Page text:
Optimistic pessimism in American reformation
Perhaps the most interesting era in American history was the Age of Reform during the early-to-mid nineteenth century. Social and cultural unrest led to monumental change, especially with regard to utopian experiments, education, and women’s rights. Led by what some would call visionaries of the time such as Robert Owen, Horace Mann, and Elizabeth Cady Stanton, these reform movements greatly impacted the direction of America, for better or for worse. Along those lines, the idea of optimism for a better future may have driven the efforts for change, but optimism cannot exist unless there is pessimism for the way things are now.
At an extreme, some felt that so much was wrong with human society that the only solution was to start completely anew – thus, over forty “utopian experiments” were founded. A notable example was a wealthy and idealistic Scottish textile manufacturer by the name Robert Owen. In 1825, he started a communal society in New Harmony, Indiana. Maybe this endeavor was a little too optimistic, for the community soon attracted radicals and unproductive theorists, which led to its swift collapse.
Another attempt at perfecting humanity was Brook Farm in Massachusetts. Started in 1841 by transcendentalists, the cooperation prospered for half of a decade, until by its debt, it too sunk. On the other hand, the Oneida Community, a radical experiment, prospered for over thirty years. In 1848, it was founded in New York by believers in free love, birth control, and artificial selection of parents. To take the pessimistic viewpoint, the main reason it flourished was not due to its optimism, but because the artisans there produced fine steel traps and silver wears. Many other stabs at better life away from the mainstream came and went, some more quickly than others. The Shakers even lasted nearly one-and-a-half centuries. All of the utopian experiments came into existence because someone felt that life could be better, so the optimism of the time was evident.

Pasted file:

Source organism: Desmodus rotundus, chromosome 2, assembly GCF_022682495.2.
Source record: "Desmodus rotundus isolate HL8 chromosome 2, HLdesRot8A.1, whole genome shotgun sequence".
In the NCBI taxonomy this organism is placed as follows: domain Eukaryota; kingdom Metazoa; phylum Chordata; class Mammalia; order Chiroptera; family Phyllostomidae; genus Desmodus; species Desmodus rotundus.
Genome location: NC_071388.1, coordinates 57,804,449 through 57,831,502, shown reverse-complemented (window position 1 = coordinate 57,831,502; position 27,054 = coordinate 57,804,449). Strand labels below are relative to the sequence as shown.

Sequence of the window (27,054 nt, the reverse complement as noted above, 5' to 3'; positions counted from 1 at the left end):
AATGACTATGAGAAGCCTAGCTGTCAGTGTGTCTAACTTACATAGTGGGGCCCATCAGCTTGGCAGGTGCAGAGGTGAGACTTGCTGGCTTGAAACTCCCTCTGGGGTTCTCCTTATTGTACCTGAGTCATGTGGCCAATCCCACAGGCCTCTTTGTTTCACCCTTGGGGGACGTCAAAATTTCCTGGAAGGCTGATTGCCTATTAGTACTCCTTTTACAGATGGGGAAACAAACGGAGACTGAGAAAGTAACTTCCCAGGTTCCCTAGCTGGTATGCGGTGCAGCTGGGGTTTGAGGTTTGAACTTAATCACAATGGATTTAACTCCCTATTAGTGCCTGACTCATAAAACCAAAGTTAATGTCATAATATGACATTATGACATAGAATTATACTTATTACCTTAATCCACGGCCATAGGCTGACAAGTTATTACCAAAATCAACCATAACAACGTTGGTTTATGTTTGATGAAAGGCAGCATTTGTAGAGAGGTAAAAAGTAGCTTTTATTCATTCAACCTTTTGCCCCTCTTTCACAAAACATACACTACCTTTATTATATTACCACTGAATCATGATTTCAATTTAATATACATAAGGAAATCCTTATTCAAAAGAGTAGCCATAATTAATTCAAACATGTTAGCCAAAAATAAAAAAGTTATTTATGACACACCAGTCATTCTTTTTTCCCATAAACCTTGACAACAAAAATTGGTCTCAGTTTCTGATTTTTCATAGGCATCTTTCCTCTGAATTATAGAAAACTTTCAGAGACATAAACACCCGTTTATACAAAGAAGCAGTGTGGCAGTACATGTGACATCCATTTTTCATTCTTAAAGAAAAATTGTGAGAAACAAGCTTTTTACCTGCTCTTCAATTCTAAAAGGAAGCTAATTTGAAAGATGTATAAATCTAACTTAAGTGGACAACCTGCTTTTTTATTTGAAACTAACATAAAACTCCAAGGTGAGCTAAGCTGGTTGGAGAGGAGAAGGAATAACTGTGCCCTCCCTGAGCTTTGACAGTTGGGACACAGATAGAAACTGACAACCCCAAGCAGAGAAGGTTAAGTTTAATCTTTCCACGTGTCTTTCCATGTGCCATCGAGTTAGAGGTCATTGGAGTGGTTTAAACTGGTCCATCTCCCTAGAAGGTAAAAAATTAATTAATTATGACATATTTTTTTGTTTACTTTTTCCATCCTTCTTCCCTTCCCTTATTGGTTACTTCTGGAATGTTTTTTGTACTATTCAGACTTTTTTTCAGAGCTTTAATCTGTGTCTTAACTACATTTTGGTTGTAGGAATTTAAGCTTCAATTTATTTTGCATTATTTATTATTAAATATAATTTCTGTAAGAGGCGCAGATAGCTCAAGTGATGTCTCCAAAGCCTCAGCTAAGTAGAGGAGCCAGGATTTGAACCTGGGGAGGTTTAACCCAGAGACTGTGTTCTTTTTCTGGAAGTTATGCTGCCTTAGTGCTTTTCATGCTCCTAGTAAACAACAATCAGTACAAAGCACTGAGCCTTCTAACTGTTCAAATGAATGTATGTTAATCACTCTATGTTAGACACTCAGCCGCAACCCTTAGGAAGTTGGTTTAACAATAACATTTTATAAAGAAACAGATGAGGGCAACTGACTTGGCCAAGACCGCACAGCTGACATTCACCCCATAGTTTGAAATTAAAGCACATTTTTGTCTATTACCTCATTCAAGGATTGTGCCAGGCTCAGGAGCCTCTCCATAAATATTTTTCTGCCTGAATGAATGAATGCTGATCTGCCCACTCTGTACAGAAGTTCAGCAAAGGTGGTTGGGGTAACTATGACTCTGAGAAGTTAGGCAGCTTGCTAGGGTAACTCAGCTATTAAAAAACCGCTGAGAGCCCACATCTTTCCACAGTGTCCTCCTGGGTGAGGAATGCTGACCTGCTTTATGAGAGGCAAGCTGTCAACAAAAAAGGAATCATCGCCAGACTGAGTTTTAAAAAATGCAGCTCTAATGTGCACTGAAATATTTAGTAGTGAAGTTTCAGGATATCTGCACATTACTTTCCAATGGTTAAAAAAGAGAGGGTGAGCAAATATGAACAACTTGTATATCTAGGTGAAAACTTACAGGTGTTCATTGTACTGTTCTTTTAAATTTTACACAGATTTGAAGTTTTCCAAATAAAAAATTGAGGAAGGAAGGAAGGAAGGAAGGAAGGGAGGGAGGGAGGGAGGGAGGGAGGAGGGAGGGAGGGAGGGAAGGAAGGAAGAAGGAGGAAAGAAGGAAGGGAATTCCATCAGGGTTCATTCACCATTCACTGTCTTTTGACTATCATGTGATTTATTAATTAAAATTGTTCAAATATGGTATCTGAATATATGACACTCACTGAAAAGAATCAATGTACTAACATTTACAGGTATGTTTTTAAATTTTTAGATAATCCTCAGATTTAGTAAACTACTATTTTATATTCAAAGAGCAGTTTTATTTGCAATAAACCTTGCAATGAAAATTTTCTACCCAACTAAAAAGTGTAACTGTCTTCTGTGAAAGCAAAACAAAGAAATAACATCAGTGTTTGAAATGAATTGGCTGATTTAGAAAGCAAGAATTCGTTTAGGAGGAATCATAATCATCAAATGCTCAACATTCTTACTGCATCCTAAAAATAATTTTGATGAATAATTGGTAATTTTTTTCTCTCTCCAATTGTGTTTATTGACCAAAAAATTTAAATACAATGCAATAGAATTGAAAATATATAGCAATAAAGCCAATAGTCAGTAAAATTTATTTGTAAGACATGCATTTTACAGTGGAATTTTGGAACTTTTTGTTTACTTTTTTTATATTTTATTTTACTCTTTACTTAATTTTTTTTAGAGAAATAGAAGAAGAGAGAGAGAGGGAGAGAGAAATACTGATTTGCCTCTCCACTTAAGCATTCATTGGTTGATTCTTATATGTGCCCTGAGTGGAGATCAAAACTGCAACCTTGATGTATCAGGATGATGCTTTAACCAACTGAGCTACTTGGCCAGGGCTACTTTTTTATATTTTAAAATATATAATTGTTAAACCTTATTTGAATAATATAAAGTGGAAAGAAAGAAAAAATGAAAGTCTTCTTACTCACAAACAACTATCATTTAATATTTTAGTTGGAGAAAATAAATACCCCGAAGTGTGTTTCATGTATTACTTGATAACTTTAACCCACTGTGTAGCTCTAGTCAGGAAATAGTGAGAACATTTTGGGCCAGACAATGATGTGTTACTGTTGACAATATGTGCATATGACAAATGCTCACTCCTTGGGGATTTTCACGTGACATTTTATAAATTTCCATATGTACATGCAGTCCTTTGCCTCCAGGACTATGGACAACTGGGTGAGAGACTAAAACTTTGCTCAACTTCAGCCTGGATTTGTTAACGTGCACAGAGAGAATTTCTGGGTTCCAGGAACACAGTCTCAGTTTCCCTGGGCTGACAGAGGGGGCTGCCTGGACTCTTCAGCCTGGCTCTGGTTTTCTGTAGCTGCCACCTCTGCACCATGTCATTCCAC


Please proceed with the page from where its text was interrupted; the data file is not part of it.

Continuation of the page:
Optimism was difficult to see at times, especially considering that many Americans could neither read nor write, and almost nobody attended a school. In the land of opportunity, achieving dreams was nearly impossible. The solution: public schools. Championing the efforts for public schools was Horace Mann. He became the first state superintendent in Massachusetts in 1837, and spent his life campaigning for better schools, higher teacher pay, and expanded curriculum. Mann was quite optimistic, for he was always thinking of ways to make schools better. This task became much easier when Noah Webster published his dictionary in 1828. Other textbooks for schools were also being written at that time. In the 1830’s, William H. McGuffey published grade-school readers, of which he sold 122 million copies. They pushed morality, patriotism, and idealism – all helping to make the country a more optimistic place!
One person that was not feeling too optimistic was Elizabeth Cady Stanton. In fact, she thought there was a lot wrong with society. She was right, too. Sparked by the fact that she was denied participation in The London Convention, Stanton became so fed up with the unequal treatment of women that she vowed to organize a conference for women. Aided by Lucretia Mott, Stanton’s vow became a reality. The two held a conference in Seneca Falls, Ohio. The product was a Declaration of Sentiments, which Stanton modeled after the Declaration of Independence. This set in motion the Women’s Rights Movement, which continued with great strength until 1869. The process was gradual, but the effects were profound. State by state, women were allowed to own property and to have custody of children in case of divorce. While women were not allowed to vote until the 1900’s, much advancement occurred during the great Age of Reform.
In conclusion, the great optimism that inspired many reforms between 1820 and 1860 was mostly due to pessimism – pessimism that was felt by many people who saw that things were bad, but could be made better.
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